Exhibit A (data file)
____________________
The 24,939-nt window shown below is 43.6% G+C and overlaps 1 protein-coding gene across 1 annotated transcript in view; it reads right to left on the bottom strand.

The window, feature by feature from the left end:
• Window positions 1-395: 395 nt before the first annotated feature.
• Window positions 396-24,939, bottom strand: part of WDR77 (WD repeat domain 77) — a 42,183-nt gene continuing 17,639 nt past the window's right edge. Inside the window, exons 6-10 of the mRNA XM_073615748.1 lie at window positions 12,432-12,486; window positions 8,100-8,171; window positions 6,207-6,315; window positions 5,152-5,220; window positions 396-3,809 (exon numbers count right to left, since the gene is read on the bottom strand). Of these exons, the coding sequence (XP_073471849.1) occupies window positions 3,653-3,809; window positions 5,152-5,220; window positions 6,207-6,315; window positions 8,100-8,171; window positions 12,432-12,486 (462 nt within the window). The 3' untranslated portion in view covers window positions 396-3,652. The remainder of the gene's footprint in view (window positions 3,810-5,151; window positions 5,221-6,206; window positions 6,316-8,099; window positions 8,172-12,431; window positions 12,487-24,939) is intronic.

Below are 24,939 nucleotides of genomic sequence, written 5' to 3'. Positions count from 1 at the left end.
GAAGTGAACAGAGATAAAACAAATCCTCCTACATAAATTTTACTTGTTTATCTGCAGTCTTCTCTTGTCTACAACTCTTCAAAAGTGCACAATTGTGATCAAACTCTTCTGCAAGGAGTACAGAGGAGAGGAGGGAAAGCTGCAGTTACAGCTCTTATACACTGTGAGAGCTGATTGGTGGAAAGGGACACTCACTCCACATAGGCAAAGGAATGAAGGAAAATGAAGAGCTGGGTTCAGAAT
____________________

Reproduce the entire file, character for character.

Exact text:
The 24,939-nt window shown below is 43.6% G+C and overlaps 1 protein-coding gene across 1 annotated transcript in view; it reads right to left on the bottom strand.

The window, feature by feature from the left end:
• Window positions 1-395: 395 nt before the first annotated feature.
• Window positions 396-24,939, bottom strand: part of WDR77 (WD repeat domain 77) — a 42,183-nt gene continuing 17,639 nt past the window's right edge. Inside the window, exons 6-10 of the mRNA XM_073615748.1 lie at window positions 12,432-12,486; window positions 8,100-8,171; window positions 6,207-6,315; window positions 5,152-5,220; window positions 396-3,809 (exon numbers count right to left, since the gene is read on the bottom strand). Of these exons, the coding sequence (XP_073471849.1) occupies window positions 3,653-3,809; window positions 5,152-5,220; window positions 6,207-6,315; window positions 8,100-8,171; window positions 12,432-12,486 (462 nt within the window). The 3' untranslated portion in view covers window positions 396-3,652. The remainder of the gene's footprint in view (window positions 3,810-5,151; window positions 5,221-6,206; window positions 6,316-8,099; window positions 8,172-12,431; window positions 12,487-24,939) is intronic.

Below are 24,939 nucleotides of genomic sequence, written 5' to 3'. Positions count from 1 at the left end.
GAAGTGAACAGAGATAAAACAAATCCTCCTACATAAATTTTACTTGTTTATCTGCAGTCTTCTCTTGTCTACAACTCTTCAAAAGTGCACAATTGTGATCAAACTCTTCTGCAAGGAGTACAGAGGAGAGGAGGGAAAGCTGCAGTTACAGCTCTTATACACTGTGAGAGCTGATTGGTGGAAAGGGACACTCACTCCACATAGGCAAAGGAATGAAGGAAAATGAAGAGCTGGGTTCAGAAT